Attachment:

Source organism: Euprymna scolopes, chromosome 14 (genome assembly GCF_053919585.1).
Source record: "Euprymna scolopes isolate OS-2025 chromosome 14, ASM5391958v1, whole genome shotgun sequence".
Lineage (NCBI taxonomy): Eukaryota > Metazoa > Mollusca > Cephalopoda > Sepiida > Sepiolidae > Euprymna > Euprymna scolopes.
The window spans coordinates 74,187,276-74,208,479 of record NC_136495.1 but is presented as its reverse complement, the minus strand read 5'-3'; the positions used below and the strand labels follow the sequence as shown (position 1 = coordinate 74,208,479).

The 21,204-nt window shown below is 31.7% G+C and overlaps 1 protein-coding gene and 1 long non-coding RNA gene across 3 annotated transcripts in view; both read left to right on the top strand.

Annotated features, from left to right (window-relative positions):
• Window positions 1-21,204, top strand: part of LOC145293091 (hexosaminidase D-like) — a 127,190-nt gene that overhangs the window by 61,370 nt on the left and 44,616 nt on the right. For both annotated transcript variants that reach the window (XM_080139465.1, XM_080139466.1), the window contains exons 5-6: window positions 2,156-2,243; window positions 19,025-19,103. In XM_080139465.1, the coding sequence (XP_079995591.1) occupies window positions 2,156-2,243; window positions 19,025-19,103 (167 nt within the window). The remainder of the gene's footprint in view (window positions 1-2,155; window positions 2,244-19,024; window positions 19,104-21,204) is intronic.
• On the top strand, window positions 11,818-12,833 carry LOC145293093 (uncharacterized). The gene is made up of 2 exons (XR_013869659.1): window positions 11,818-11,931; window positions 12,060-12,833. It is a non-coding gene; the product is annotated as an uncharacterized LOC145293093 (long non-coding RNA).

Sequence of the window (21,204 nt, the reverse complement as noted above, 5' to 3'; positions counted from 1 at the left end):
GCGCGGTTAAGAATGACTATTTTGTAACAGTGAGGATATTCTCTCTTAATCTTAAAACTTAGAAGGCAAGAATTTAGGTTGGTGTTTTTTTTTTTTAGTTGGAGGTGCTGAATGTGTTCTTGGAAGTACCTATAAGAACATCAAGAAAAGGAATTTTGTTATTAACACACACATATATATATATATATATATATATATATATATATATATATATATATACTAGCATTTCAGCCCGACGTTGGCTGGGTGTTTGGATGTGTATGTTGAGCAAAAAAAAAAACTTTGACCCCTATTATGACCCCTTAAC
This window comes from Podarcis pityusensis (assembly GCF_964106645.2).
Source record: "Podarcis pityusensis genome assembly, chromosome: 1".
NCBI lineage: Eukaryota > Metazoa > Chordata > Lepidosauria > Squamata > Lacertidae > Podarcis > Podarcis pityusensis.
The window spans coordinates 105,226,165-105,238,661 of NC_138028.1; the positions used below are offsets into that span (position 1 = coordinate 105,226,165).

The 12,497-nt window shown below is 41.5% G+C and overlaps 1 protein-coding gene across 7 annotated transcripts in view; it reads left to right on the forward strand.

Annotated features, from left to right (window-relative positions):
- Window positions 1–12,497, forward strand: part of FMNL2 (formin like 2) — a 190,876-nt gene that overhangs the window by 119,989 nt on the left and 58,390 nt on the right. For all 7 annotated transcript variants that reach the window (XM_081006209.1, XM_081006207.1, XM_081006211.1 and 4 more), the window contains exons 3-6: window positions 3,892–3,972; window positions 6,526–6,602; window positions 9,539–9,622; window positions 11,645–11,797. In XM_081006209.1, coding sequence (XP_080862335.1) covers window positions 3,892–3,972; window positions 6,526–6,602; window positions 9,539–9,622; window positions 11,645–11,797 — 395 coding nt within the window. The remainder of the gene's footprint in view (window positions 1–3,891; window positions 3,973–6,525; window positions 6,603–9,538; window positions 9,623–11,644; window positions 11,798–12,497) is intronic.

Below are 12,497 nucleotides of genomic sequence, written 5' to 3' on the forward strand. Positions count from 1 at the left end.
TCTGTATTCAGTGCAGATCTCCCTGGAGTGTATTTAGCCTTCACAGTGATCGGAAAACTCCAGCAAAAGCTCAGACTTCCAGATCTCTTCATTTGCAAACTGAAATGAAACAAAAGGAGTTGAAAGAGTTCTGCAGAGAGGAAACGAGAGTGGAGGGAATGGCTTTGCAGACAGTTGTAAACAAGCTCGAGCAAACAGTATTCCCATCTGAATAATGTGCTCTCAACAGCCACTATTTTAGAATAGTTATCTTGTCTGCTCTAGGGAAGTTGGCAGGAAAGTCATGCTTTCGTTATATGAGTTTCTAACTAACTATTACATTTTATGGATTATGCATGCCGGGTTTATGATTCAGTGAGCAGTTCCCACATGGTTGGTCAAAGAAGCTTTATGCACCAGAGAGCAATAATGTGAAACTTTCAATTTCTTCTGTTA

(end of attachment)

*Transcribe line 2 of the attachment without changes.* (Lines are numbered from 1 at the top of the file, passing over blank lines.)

Source record: "Euprymna scolopes isolate OS-2025 chromosome 14, ASM5391958v1, whole genome shotgun sequence".